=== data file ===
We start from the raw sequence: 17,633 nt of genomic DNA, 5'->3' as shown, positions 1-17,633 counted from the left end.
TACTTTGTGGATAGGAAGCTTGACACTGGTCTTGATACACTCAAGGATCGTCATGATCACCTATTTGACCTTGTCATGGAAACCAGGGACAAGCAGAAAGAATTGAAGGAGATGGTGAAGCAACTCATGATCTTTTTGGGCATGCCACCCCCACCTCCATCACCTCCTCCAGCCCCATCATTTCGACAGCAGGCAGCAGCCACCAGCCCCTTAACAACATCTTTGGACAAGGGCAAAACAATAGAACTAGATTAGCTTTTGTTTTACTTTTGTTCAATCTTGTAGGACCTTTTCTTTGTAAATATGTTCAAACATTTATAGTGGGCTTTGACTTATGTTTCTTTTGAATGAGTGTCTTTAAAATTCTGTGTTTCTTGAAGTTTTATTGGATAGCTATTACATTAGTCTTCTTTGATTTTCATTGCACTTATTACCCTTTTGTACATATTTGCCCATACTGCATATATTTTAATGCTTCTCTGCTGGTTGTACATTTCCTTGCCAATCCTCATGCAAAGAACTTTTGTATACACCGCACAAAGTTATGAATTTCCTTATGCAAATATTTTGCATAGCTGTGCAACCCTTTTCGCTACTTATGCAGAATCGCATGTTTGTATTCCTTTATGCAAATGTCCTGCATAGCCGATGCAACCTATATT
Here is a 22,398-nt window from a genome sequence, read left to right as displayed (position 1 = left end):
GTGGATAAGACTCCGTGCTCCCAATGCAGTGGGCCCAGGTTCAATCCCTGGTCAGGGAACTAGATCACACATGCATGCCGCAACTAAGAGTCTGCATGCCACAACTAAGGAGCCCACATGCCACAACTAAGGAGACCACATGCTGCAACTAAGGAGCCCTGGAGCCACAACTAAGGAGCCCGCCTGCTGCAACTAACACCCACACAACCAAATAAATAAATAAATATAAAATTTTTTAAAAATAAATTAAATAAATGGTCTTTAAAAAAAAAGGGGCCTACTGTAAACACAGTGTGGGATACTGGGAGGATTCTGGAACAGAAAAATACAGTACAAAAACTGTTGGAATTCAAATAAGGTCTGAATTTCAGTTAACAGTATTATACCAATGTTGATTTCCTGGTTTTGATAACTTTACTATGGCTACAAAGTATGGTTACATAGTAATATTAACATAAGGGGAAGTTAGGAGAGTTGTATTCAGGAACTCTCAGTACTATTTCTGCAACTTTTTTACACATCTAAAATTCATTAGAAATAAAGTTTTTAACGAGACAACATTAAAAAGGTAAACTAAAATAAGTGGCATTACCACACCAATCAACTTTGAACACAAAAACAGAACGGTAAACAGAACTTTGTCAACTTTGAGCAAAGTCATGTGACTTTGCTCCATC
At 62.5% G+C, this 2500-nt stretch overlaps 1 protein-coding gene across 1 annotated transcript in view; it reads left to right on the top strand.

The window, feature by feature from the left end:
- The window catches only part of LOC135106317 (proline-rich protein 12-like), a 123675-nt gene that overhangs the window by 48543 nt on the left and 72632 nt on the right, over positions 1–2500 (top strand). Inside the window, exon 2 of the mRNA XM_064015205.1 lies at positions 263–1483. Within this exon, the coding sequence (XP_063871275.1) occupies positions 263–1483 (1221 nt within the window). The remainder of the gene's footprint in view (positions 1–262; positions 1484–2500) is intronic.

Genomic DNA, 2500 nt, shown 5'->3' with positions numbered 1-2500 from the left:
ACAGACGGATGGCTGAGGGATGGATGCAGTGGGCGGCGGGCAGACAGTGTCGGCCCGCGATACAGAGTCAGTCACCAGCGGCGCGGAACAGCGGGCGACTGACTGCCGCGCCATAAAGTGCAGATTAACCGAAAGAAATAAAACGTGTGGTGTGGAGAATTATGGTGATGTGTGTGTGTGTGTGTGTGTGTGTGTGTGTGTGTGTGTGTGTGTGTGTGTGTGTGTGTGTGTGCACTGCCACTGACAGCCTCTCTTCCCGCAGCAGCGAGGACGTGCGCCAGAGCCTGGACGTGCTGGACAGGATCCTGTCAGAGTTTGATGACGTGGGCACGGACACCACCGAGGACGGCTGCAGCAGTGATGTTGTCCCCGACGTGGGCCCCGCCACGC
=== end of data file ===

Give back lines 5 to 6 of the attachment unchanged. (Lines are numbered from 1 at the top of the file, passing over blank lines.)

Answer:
At 62.5% G+C, this 2500-nt stretch overlaps 1 protein-coding gene across 1 annotated transcript in view; it reads left to right on the top strand.

The window, feature by feature from the left end: